Even though Silica is considered a non-essential plant nutrient, in field crops silica is known to improve uptake of necessary nutrients and minerals, strengthen cell walls, affect plant growth and quality and enhance plant resistance to stresses such as drought and fungal diseases.

Depending on the status of your soil, effective inputs used towards balancing the mineral, nutritional and health status of your soil include:

  • High quality Rock Phosphate with high calcium and phosphorus levels
  • Gypsum to ensure sufficient calcium
  • Sulphate of Potash for optimal potassium and sulphur levels
  • Elemental Sulphur for added sulphur requirements
  • Humates and Biologicals to improve the soil organic matter and increase levels of biological organisms necessary for soil nutritional abundance and availability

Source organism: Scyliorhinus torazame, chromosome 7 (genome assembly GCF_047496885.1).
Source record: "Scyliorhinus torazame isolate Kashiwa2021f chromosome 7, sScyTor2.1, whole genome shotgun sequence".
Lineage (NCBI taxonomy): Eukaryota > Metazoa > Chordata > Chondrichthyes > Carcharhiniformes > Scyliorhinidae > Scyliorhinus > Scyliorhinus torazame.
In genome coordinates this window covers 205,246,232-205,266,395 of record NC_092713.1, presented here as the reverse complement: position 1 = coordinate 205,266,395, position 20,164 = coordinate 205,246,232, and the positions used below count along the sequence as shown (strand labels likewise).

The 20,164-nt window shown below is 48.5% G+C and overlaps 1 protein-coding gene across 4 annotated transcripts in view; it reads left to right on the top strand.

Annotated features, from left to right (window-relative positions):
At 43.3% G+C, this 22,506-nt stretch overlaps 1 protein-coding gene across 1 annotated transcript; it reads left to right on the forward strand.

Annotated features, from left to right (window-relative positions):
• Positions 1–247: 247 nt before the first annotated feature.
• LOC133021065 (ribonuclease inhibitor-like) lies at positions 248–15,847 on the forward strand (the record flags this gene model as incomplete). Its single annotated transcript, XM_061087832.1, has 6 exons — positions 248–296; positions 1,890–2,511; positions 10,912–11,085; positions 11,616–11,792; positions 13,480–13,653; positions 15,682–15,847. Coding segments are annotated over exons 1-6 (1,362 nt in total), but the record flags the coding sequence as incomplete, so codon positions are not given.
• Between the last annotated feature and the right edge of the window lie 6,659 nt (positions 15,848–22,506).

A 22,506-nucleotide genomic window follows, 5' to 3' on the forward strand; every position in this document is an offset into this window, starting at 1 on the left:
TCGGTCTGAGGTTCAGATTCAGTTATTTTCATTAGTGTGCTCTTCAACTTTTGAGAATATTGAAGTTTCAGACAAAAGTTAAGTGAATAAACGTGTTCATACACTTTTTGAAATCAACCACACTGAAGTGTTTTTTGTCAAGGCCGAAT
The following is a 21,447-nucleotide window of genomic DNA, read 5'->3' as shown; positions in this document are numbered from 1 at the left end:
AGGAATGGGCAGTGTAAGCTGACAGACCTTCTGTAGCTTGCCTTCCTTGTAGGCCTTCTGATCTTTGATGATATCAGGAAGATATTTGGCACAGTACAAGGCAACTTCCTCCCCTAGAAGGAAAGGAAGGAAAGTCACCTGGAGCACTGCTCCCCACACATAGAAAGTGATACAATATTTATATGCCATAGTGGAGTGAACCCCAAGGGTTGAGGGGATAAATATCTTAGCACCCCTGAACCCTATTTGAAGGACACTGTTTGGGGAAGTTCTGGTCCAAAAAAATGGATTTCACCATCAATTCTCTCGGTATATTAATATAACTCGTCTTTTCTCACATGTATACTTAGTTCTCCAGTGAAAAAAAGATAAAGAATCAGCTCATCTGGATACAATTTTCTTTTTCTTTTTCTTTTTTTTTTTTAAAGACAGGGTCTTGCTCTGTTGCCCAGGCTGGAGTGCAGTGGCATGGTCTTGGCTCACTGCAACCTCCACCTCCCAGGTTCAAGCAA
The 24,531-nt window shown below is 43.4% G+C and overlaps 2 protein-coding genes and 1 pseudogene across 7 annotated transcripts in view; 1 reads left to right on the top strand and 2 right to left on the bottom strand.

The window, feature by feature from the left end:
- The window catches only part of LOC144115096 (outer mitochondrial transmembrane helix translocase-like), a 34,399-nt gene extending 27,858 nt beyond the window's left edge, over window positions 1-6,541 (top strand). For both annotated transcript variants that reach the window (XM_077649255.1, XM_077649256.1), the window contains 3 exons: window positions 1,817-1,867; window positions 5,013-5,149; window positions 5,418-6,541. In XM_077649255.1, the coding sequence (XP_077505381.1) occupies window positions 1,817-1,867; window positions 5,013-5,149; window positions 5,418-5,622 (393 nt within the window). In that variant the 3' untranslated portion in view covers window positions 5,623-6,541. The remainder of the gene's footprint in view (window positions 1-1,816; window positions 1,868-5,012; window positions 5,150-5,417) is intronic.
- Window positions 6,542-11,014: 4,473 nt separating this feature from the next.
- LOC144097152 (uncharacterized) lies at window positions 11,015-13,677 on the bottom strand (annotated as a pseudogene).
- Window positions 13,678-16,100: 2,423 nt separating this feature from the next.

These inputs are natural and sustainable contributing to lasting nutrition season long and over multiple years.

Good Input, Great Product, Excellent Yields

Rock Phosphate has been studied extensively. Multiple research studies conducted globally confirm the immediate and long term benefits of rock phosphate in agriculture.

  • Better for the environment and more sustainable.
    • Minimizes eutrophication, groundwater contamination and soil salinity
    • Longer-lasting
    • Seed safe
    • Locally sourced
  • Improved germination, early growth, root and shoot development, flowering
  • Better yields

Over 13 trials including 95 treatments comparisons of rock phosphate only to untreated – a 35.8% average yield increase was calculated. Crops tested were wheat, corn, bean, potato, rice, amaranth, pea, oats, alfalfa and soybean.

Fertoz-Phos is a high quality source of rock phosphate with the above mentioned benefits. Other reasons to choose Fertoz-Phos over other phosphate products:

  • High phosphate analysis with over 20% total phosphate and over 6% available phosphate
  • Availability of phosphate increases with other applications such as elemental sulphur, humates, biologicals, composted manures and N-P-K fertilizers